Recently I’ve received several marketing emails from people I hadn’t heard from in years.
Now one or two did apologise for the long period of silence. But most didn’t.
Here’s a typical scenario:
We meet at a networking meeting, have a short chat and I say I’m happy for you to keep in touch via email (I’ll not get started on the people who add you to their marketing list without permission or we’ll be here all day).
I maybe receive 3 or 4 emails from you over the course of the next few months. Then nothing.
Time passes – I’ve moved from Yorkshire to Manchester so we don’t meet at networking any more. My business has developed in different ways and so has yours.
Then out of the blue I receive a standard “Buy My Stuff” email from you via Mailchimp or whatever email marketing tool you are using.
Am I going to buy your stuff? Not a chance!
If I’m in a good mood, I’ll unsubscribe. If I’m having a bad day I may well hit the “Report Spam” button.
Now as small business owners it’s tough to keep up to date with all the marketing we optimistically said we’d be doing when we did our start of year plan. I’m as guilty as anyone of missing an email or blog post. Whether it’s work commitments, illness or struggling to know what to say, those regular emails to your subscribers are all too easy to skip.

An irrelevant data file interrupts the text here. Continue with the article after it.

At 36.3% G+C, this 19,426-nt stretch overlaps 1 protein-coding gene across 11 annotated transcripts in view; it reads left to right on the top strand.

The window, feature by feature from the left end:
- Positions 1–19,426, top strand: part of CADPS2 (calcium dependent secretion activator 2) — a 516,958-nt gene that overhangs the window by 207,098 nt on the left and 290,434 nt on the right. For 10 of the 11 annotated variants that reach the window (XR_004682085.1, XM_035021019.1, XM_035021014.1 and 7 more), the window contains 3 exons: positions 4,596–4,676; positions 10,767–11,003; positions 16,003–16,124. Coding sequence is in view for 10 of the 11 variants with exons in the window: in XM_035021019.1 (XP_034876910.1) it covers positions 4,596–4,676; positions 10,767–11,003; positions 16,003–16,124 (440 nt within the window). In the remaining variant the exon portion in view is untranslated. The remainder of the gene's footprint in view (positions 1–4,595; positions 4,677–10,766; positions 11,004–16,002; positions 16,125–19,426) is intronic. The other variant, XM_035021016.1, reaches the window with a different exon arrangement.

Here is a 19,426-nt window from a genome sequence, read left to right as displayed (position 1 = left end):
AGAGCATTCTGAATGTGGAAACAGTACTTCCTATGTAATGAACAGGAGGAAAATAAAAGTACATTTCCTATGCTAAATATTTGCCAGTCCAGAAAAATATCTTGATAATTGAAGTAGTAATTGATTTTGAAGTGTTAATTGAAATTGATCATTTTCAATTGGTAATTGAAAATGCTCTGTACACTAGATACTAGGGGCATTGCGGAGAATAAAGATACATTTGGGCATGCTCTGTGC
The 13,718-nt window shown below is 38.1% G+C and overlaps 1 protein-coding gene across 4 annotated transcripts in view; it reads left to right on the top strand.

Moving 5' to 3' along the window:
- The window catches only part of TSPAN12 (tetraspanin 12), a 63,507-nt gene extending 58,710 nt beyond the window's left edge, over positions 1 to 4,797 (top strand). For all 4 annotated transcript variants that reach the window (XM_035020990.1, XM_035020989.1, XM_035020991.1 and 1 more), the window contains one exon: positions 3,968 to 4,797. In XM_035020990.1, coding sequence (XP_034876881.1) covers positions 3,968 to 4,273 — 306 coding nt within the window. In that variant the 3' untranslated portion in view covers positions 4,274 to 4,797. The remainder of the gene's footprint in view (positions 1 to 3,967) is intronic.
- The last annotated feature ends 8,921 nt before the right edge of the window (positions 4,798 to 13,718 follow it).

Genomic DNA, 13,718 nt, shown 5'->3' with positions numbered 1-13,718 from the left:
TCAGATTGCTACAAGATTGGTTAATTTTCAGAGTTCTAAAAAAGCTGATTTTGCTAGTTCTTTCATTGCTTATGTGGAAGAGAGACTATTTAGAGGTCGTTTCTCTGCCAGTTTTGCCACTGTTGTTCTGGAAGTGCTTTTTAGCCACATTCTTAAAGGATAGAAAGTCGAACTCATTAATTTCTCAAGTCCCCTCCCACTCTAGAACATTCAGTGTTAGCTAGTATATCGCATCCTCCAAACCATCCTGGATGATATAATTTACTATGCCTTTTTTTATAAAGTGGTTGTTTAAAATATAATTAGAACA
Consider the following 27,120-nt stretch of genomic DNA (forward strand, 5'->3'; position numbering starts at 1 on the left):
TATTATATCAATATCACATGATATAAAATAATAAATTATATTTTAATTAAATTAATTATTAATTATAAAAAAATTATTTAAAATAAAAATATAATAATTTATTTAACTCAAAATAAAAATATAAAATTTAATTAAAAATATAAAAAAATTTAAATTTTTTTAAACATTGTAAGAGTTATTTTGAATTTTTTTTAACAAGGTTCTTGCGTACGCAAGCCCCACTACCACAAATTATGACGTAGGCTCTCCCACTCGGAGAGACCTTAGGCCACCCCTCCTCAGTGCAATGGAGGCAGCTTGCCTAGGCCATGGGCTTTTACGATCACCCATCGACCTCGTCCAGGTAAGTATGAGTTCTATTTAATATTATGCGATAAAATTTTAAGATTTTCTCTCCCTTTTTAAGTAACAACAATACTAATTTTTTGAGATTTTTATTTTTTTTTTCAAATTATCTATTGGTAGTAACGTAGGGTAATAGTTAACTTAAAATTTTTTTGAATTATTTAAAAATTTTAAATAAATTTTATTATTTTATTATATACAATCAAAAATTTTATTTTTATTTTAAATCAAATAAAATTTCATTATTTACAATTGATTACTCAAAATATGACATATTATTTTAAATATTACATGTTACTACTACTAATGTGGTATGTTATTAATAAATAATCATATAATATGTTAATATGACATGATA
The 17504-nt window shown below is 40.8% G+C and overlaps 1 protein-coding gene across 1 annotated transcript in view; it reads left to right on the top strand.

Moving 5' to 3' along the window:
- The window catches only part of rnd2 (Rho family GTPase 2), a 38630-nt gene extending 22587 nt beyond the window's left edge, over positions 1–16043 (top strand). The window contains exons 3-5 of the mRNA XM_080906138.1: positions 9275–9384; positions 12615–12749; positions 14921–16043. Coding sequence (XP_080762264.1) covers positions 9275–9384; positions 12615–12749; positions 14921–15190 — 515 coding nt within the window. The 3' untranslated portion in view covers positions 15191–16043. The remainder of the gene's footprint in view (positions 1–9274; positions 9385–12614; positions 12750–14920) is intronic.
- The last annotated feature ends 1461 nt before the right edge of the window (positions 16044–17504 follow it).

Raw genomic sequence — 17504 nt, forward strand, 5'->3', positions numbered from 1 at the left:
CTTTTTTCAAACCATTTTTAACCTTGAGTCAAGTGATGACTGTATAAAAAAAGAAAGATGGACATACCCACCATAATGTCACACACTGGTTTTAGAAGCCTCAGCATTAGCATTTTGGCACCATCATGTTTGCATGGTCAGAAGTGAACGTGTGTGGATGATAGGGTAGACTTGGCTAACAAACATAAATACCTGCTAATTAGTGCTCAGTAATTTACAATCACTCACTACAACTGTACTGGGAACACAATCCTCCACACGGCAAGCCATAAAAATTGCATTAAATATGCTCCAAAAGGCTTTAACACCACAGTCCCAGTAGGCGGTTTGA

But the longer you leave it the colder your list gets. And if you leave it for years then most people are going to think “Who on earth is this?” rather than “Let’s buy that”.
So make it a priority to keep in touch with your subscribers.
Keep sending emails regularly. If you struggle for time, then cut back the frequency – it’s better to send a good quality email every couple of months than the feast and famine approach that so many businesses adopt.
If you have let things lapse, then you need to warm your list up again.
Don’t suddenly email everyone on your years old list with your latest offer. At best it will get ignored. At worst you’ll get a ton of spam complaints and blocked by your email provider.
Do a clean up of your list. Go through and remove any people you know have moved on or are unlikely to be interested.
Craft a “sorry I haven’t been in touch” email. Ask those remaining if they still want to be contacted by you. Include something that they might find useful – even if it’s just a link to a blog post with some great advice.
Then send it out in batches and check the responses. If you get too many spam complaints or bounces then clean up your list some more before you continue. If things are really bad then you may need to just scrap that list and start again.
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